Chile declares state of emergency amid student riots

The subway ticket gates are seen destroyed after protests against the increase in the subway ticket prices in Santiago

Chile shuts down capital city metro as violent protests spread Demonstrators protest against the increase in the subway ticket prices in Santiago

Police have reportedly detained more than 300 people, while 156 officers have been injured, 49 police cars have been damaged, and 41 metro stations have been damaged, as the entire transport system was temporarily shut down.

In a statement, he said the objective of the state of emergency is to ensure public order and peace for the inhabitants of Santiago.

Macul Metro station set on fire by protesters during a mass fare-dodging protest in Santiago on Saturday. Demonstrators targeted almost all of the 164 metro stations by destroying gates and turnstiles and even throwing Molotov cocktails, forcing the closure of the entire subway system-the largest in South America and the most important form of transport in the capital. Anti-riot police used tear gas and batons against some protesters, who have been demonstrating for days against the increase.

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The state of emergency-which can remain in place for 15 days, according to the the Chilean constitution-hands responsibility for security to the military, while providing the government with additional powers to restrict the movement of citizens and the right to assembly, The Guardian reported.

The President said that under special state security laws, those who caused the damage across the city would be prosecuted, the news agency added.

Chilean Minister of Transportation Gloria Hutt, who earlier rejected lowering fares, said "it's possible that during the next week the functioning [of the subway system] returns in a gradual fashion". The law carries prisons sentences of three to five years for offenders. Chile doesn't produce its own oil and must import its fuel, leading to high prices for gasoline, electricity and elevated public transportation costs.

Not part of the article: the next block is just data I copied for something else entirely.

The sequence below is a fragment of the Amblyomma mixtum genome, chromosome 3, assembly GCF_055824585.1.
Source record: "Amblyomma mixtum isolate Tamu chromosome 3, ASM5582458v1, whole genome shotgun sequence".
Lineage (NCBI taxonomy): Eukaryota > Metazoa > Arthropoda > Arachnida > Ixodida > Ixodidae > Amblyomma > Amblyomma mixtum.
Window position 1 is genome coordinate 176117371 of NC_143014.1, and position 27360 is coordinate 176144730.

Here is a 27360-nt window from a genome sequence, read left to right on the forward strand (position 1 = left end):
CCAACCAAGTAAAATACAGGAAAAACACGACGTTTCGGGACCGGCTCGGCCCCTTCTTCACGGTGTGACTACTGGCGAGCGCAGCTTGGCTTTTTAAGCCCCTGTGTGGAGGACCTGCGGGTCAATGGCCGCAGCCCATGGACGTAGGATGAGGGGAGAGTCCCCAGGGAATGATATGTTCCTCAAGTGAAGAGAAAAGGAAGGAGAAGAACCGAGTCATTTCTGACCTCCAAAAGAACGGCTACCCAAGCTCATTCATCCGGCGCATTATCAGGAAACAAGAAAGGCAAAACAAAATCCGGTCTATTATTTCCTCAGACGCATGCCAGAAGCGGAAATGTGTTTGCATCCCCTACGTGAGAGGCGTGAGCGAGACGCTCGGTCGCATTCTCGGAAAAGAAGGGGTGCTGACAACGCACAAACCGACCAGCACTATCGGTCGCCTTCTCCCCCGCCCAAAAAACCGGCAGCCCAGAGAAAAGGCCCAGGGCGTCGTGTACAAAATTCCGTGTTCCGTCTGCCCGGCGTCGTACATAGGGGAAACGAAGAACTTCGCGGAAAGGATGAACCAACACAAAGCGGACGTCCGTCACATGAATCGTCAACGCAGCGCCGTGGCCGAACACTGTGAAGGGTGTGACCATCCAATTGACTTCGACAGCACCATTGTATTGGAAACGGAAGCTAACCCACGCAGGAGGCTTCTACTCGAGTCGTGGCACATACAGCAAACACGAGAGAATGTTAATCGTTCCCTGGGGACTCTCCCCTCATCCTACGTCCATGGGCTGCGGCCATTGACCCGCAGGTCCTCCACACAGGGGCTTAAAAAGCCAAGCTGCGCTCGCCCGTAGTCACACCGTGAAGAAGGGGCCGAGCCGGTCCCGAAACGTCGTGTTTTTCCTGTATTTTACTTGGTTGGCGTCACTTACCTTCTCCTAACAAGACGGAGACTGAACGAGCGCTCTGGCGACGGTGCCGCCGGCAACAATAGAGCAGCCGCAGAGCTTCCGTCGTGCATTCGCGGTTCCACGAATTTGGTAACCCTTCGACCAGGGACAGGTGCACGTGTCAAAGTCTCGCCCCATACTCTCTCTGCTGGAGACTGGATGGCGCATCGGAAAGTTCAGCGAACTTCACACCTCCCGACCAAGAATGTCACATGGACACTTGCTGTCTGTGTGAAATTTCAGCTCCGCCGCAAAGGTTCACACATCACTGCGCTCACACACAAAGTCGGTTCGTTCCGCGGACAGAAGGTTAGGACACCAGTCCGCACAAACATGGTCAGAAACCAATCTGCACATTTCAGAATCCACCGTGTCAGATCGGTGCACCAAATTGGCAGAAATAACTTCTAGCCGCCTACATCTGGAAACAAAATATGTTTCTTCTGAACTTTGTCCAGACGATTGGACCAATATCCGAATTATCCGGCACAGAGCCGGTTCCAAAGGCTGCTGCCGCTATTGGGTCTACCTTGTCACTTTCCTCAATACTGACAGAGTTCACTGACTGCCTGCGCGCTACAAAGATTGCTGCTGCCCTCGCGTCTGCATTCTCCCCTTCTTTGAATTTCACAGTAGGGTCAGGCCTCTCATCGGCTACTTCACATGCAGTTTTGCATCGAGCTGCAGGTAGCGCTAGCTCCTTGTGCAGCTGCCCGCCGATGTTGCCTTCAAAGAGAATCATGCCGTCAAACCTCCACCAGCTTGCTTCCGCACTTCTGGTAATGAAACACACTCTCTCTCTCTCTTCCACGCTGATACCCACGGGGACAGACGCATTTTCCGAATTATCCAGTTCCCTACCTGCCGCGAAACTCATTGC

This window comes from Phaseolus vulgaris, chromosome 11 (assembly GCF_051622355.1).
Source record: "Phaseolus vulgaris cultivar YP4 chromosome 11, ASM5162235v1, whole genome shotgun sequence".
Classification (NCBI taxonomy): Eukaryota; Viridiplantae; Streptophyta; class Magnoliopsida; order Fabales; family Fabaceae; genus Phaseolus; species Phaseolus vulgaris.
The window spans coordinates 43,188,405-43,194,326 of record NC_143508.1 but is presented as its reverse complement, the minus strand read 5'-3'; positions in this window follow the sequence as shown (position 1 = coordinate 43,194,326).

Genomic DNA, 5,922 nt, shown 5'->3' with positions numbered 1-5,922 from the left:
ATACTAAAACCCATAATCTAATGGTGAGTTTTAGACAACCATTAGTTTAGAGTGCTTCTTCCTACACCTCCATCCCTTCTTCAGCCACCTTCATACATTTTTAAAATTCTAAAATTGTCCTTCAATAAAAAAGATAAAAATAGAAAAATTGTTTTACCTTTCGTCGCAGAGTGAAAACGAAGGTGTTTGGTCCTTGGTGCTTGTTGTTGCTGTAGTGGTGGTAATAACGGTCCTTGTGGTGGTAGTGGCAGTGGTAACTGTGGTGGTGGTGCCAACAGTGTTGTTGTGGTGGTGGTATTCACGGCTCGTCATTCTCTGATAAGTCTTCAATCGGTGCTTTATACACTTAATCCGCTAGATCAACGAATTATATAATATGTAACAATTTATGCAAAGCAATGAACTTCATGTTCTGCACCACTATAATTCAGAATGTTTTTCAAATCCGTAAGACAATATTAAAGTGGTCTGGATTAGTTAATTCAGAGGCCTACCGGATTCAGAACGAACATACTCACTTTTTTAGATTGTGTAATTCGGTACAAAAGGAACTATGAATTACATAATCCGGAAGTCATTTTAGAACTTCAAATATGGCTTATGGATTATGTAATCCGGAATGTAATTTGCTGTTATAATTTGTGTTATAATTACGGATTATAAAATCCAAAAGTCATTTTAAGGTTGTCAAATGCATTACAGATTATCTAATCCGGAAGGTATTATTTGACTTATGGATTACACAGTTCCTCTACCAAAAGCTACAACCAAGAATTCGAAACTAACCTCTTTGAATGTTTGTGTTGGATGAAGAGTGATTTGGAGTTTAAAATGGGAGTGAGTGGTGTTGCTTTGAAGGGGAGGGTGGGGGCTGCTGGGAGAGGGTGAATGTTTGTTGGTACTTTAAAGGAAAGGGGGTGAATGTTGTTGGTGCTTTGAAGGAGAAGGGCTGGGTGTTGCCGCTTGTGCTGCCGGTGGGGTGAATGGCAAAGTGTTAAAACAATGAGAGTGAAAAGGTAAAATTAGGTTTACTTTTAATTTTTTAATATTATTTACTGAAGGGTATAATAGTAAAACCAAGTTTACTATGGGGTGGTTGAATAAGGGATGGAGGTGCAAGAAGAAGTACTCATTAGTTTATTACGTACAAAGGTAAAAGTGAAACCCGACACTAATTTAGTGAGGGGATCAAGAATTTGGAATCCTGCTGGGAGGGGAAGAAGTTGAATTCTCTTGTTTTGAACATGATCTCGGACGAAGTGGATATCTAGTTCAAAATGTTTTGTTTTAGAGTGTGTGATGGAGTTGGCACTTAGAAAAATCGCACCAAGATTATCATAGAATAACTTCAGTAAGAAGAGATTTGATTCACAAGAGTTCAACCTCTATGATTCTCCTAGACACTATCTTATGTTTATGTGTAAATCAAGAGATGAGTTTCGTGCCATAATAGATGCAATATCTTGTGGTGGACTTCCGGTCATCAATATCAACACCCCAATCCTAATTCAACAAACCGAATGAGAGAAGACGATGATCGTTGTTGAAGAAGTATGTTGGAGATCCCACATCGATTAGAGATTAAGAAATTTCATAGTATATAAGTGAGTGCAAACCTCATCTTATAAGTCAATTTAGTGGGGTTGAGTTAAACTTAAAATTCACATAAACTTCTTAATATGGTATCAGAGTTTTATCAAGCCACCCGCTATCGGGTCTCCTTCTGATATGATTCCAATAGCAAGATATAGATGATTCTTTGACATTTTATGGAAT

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Plus de 150 personnes ont été blessées, et plus de 70 manifestants ont été interpellés par la police depuis lundi. Selon les autorités, 57 vols ont été annulés à l'aéroport, tandis que plusieurs routes ont été coupées.

By the end of the week the protests had turned violent with students breaking gates, shattering glass and throwing debris onto the electrified rails. A train driver was injured by broken glass.

Residents in many districts of Santiago banged their pots in a show of support for the protestors. Thousands of commuters were stranded on their way home from work.

The National Coordinator of Secondary Students, one of two groups that is representing high-school students, called for the protests to be continued.

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Lam has cited Chan's case as one of the main reasons that she wanted to close the loophole with proposed extradition amendments. Secretary for Transport and Housing, Frank Chan, said on Friday it would be weeks before the metro operated fully.

The protests come amid broader discontent over the rising cost of living and began after a decision by the government to raise subway fares by 30 pesos (about four cents).

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